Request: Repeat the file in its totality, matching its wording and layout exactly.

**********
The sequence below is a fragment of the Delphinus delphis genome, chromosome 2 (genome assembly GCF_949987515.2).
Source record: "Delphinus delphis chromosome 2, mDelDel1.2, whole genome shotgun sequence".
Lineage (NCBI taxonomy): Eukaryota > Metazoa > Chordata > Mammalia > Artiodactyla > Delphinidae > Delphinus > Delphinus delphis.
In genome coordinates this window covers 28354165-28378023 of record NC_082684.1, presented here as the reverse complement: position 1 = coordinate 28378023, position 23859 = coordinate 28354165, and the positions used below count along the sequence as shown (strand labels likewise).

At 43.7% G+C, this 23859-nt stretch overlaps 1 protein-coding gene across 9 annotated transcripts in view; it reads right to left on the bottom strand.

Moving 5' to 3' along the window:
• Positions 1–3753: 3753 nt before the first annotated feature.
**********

The sequence below is a fragment of the Delphinus delphis genome, chromosome 2 (genome assembly GCF_949987515.2).
Source record: "Delphinus delphis chromosome 2, mDelDel1.2, whole genome shotgun sequence".
Lineage (NCBI taxonomy): Eukaryota > Metazoa > Chordata > Mammalia > Artiodactyla > Delphinidae > Delphinus > Delphinus delphis.
In genome coordinates this window covers 28354165-28378023 of record NC_082684.1, presented here as the reverse complement: position 1 = coordinate 28378023, position 23859 = coordinate 28354165, and the positions used below count along the sequence as shown (strand labels likewise).

At 43.7% G+C, this 23859-nt stretch overlaps 1 protein-coding gene across 9 annotated transcripts in view; it reads right to left on the bottom strand.

Moving 5' to 3' along the window:
• Positions 1–3753: 3753 nt before the first annotated feature.